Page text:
11. Networking events. I’ll admit I’ve not attended but a few of these locally (you know how I love a good trade show), but it really pays to be in front of people who might need your services. Chamber of Commerce meetings, Meetup.com events, even business association happy hours could connect you to new people, who in turn may hire you or know someone who would. I’d suggest you branch out beyond writers and look for actual business people.

12. Contributed content. Hear me out. Free work, if it’s work you volunteer to create for reputable sources, can benefit you. Considered, carefully selected guest posts or articles on industry websites or publications could reap huge benefits when people in the position to hire you read it. Once you’re seen as a thought leader in that topic area, your phone could be ringing a lot more often.

13. Printers and marketing firms. Your printer may get asked twice a day if someone he/she knows would be able to edit or write something. Be that someone. Send a note, stop by and visit. The same goes for marketing firms. People go on vacation, big projects come in, or there’s a need for someone to write the less critical stuff like press releases. Or there could be a need for a proofreader (I did this for a few marketing firms).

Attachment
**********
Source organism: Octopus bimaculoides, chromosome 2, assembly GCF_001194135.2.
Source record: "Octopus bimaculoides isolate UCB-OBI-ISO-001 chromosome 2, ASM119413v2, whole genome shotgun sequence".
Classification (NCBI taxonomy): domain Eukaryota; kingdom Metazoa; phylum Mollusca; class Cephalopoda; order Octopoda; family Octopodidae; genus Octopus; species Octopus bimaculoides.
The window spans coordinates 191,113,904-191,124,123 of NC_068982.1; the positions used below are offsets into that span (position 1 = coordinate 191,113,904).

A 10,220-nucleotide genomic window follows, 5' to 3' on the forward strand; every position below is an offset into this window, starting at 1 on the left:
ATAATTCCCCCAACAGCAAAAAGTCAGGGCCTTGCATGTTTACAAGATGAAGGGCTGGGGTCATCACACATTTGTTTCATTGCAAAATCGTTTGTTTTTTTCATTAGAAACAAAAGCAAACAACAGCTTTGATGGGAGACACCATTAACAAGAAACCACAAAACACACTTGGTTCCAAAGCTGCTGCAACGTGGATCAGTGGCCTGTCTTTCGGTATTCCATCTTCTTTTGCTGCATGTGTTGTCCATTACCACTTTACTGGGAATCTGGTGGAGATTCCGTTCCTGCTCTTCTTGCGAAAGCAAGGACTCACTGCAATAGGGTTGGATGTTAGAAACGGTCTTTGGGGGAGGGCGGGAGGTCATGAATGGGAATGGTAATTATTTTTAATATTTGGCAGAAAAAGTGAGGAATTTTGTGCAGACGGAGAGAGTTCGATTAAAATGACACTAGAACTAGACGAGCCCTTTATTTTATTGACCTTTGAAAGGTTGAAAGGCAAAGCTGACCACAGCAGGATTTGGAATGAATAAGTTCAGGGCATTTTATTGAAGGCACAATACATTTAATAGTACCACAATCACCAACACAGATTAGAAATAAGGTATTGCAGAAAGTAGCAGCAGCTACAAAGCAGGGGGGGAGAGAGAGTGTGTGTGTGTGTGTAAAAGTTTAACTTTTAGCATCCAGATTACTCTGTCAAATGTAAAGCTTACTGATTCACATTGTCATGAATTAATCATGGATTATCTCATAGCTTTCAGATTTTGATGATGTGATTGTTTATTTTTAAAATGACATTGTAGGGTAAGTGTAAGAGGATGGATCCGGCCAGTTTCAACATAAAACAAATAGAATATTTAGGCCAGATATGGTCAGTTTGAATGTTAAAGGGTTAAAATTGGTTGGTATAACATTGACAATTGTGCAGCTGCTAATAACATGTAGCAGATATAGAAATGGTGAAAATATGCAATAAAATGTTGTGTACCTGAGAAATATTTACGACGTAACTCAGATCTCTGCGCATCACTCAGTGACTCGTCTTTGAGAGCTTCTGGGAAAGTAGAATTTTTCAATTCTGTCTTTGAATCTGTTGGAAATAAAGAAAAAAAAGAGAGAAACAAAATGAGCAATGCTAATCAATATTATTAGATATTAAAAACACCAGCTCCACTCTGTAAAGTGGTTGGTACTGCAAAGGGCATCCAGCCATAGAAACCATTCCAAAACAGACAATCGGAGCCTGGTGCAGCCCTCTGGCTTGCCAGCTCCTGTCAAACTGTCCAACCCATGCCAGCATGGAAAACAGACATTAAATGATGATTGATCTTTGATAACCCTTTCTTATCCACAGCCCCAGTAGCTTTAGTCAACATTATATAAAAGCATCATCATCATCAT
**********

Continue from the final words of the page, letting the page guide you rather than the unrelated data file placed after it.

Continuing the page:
14. Temporary agencies. Not all temp agencies handle creative outsourcing, but the few that do are rarely without clients needing help. They source the work, you do the work and get a check and a W2. It’s not ideal as they rarely pay what your going rate is (and it should be much higher than what temp agencies will offer), but the work is much better interim work than taking a content mill job. Plus you get to make connections inside companies and learn the industry from those in it.

Writers, what are some of your best sources for finding new clients?